The Royal Canadian Legion Ladies’ Auxiliary (LA) is a frequently misunderstood part of the Canadian Legion operations, and, according to Ann Fraser, the commander of the Fraser Valley zone for the auxiliary, it’s time for the organization to attract a new generation of members if they are to survive.
The LA, explained Fraser, is a separate organization from the Legion, although it operates as a support to the Legion and many of its members will be Legion members as well.
“Some younger people, the wives of vets or first responders, or women who are vets and first responders themselves, I think have the impression that we’re just a bunch of little old ladies sitting around knitting and making sandwiches or running cute little strawberry teas. We’re so much more than that, and we need to get that message out if we’re going to move forward,” said Fraser.
The LA in the B.C./Yukon command was established in 1928 and, aside from providing financial support for the larger operation of the Legion, the organization is a tremendous force for charitable giving in local communities, including Hope.
“We help the community in so many ways,” said Barb Clease, Fraser Valley deputy zone commander.
“Of course, we are always here to help the vets and their families first. For example, we’ve raised a lot of money to support the work at the George Derby Centre (a residential care home for veterans). We’ve also raised money for programs like Spinoza Bear and the Veterans Transition/Honour House. But it doesn’t stop there. We do a lot of work for causes in the community that have nothing to do with veterans.”
In fact, the Ladies’ Auxiliary has raised funds for programs as diverse as the Heart and Stroke Foundation, Meals on Wheels, the Canadian Cancer Society, and a host of community and youth organizations.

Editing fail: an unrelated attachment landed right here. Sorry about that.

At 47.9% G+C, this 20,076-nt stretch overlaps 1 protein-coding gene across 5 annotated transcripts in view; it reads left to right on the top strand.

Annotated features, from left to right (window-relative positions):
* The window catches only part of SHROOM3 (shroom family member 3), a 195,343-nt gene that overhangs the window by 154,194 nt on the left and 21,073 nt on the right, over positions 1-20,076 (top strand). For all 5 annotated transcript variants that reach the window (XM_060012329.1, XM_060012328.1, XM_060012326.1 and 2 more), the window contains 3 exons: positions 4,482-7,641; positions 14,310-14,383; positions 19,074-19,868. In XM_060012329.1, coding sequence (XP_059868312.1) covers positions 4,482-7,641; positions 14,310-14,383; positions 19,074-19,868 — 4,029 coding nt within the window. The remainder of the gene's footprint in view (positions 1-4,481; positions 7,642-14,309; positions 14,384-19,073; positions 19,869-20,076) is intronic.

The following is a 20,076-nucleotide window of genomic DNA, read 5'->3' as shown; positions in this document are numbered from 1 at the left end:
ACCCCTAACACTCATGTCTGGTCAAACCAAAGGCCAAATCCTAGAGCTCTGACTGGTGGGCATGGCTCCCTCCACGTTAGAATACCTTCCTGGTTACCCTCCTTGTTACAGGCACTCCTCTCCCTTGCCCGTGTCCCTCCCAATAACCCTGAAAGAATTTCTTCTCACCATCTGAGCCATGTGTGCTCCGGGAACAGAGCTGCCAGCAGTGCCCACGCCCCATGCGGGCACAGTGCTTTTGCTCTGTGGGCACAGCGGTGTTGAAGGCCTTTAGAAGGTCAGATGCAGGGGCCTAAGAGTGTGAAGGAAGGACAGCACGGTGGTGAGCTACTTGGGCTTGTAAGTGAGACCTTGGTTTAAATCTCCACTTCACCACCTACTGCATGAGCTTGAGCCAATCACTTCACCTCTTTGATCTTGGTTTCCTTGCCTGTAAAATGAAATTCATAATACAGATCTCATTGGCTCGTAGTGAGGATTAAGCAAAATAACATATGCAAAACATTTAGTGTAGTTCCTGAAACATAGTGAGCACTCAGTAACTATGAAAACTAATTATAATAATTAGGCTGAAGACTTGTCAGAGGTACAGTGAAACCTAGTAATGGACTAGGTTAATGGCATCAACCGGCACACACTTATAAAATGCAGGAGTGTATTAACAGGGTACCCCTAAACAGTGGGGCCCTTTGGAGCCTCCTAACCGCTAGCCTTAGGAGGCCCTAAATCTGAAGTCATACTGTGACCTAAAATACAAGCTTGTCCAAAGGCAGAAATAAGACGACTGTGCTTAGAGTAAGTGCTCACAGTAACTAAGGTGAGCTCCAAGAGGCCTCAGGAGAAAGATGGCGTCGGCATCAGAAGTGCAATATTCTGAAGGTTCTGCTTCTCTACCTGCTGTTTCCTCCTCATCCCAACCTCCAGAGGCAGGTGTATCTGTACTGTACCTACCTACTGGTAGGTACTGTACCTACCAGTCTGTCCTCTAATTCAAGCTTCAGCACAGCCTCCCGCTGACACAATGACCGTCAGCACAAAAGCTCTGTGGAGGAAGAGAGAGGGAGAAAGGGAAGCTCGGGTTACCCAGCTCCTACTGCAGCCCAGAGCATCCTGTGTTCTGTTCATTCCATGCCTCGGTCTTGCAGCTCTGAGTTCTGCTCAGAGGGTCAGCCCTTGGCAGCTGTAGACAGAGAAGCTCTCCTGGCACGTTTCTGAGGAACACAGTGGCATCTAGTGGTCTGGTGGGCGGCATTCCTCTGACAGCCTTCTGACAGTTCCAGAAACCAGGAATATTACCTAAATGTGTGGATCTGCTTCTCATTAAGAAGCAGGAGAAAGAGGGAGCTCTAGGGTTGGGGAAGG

“We fund an annual bursary for high school students looking to further their education,” said Fraser. “And that bursary is separate and apart form the bursaries that the Canadian Legion funds. We’re our own organization.”
But the organization is facing a critical point in its history.
Donna Downs, the president of the Ladies Auxiliary BC/Yukon Council, said that today’s auxiliary has 2,600 members in the region. Ten years ago, it had twice that number.
Executive members of the Ladies’ Auxiliary admit that part of the difficulty in attracting a new generation of volunteers may lie with view that the organization is rooted in the past and not responding to the needs of a new, younger generation of vets and others who are interested in becoming Legion or Ladies’ Auxiliary members.
Fraser takes issue with that perception, and explained that both organizations have dropped the past membership requirement for military service, either directly or through a family member, and are now open to the general public. They are also open to members of both genders and Fraser proudly points out that the president and executive director of the BC/Yukon command are both women.
“We’ve been discussing opening the Ladies’ Auxiliary to men and changing our name to reflect the more inclusive approach to the work we do. I know that some of the older members may not be pleased with that. The truth is that we can’t look back – we need to move forward if we’re going to do the good work we do in the community.”
Beyond the intrinsic value of the organization’s fundraising and charitable work, Clease pointed out that members of the Ladies’ Auxiliary can find companionship, learn life skills that are transferable to everyday life (such as public speaking and food handling certifications) and generally become part of a much larger community of like-minded men and women all working for similar community causes.
“We need young people to step up and let us older members take a step back. I know they’ll have new ideas and ways of doing things, and that’s great. It’s something we’d welcome,” she said.
Anyone interested in joining the Ladies’ Auxiliary can contact the organization by visiting legionbcyukon.ca